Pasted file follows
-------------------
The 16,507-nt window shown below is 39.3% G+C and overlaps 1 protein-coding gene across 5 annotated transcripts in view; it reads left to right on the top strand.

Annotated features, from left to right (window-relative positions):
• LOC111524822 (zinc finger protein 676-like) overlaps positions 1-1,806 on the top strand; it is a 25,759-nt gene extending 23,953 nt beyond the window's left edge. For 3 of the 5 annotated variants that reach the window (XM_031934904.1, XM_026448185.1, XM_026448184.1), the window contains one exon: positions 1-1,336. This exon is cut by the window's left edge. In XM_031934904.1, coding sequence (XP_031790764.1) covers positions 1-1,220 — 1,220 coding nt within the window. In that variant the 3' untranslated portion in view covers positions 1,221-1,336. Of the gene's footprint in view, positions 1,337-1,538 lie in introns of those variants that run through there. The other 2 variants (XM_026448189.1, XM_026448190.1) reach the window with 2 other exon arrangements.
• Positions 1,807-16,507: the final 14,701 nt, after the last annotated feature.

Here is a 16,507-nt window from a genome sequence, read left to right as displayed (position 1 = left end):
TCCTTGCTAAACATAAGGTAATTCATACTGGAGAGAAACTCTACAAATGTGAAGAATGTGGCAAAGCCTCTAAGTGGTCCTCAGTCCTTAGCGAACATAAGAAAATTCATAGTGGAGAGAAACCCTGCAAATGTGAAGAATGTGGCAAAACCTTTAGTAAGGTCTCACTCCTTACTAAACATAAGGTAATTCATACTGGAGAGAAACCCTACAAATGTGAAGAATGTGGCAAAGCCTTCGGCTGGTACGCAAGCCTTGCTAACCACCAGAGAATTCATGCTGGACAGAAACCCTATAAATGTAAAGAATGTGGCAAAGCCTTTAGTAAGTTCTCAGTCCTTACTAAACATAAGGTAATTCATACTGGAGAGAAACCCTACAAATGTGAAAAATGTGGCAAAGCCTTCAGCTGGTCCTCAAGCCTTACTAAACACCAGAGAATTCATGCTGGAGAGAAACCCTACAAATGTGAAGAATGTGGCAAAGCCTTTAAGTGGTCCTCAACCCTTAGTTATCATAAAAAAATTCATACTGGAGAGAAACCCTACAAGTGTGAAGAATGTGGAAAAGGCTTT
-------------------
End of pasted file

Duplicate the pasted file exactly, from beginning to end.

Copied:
The 16,507-nt window shown below is 39.3% G+C and overlaps 1 protein-coding gene across 5 annotated transcripts in view; it reads left to right on the top strand.

Annotated features, from left to right (window-relative positions):
• LOC111524822 (zinc finger protein 676-like) overlaps positions 1-1,806 on the top strand; it is a 25,759-nt gene extending 23,953 nt beyond the window's left edge. For 3 of the 5 annotated variants that reach the window (XM_031934904.1, XM_026448185.1, XM_026448184.1), the window contains one exon: positions 1-1,336. This exon is cut by the window's left edge. In XM_031934904.1, coding sequence (XP_031790764.1) covers positions 1-1,220 — 1,220 coding nt within the window. In that variant the 3' untranslated portion in view covers positions 1,221-1,336. Of the gene's footprint in view, positions 1,337-1,538 lie in introns of those variants that run through there. The other 2 variants (XM_026448189.1, XM_026448190.1) reach the window with 2 other exon arrangements.
• Positions 1,807-16,507: the final 14,701 nt, after the last annotated feature.

Here is a 16,507-nt window from a genome sequence, read left to right as displayed (position 1 = left end):
TCCTTGCTAAACATAAGGTAATTCATACTGGAGAGAAACTCTACAAATGTGAAGAATGTGGCAAAGCCTCTAAGTGGTCCTCAGTCCTTAGCGAACATAAGAAAATTCATAGTGGAGAGAAACCCTGCAAATGTGAAGAATGTGGCAAAACCTTTAGTAAGGTCTCACTCCTTACTAAACATAAGGTAATTCATACTGGAGAGAAACCCTACAAATGTGAAGAATGTGGCAAAGCCTTCGGCTGGTACGCAAGCCTTGCTAACCACCAGAGAATTCATGCTGGACAGAAACCCTATAAATGTAAAGAATGTGGCAAAGCCTTTAGTAAGTTCTCAGTCCTTACTAAACATAAGGTAATTCATACTGGAGAGAAACCCTACAAATGTGAAAAATGTGGCAAAGCCTTCAGCTGGTCCTCAAGCCTTACTAAACACCAGAGAATTCATGCTGGAGAGAAACCCTACAAATGTGAAGAATGTGGCAAAGCCTTTAAGTGGTCCTCAACCCTTAGTTATCATAAAAAAATTCATACTGGAGAGAAACCCTACAAGTGTGAAGAATGTGGAAAAGGCTTT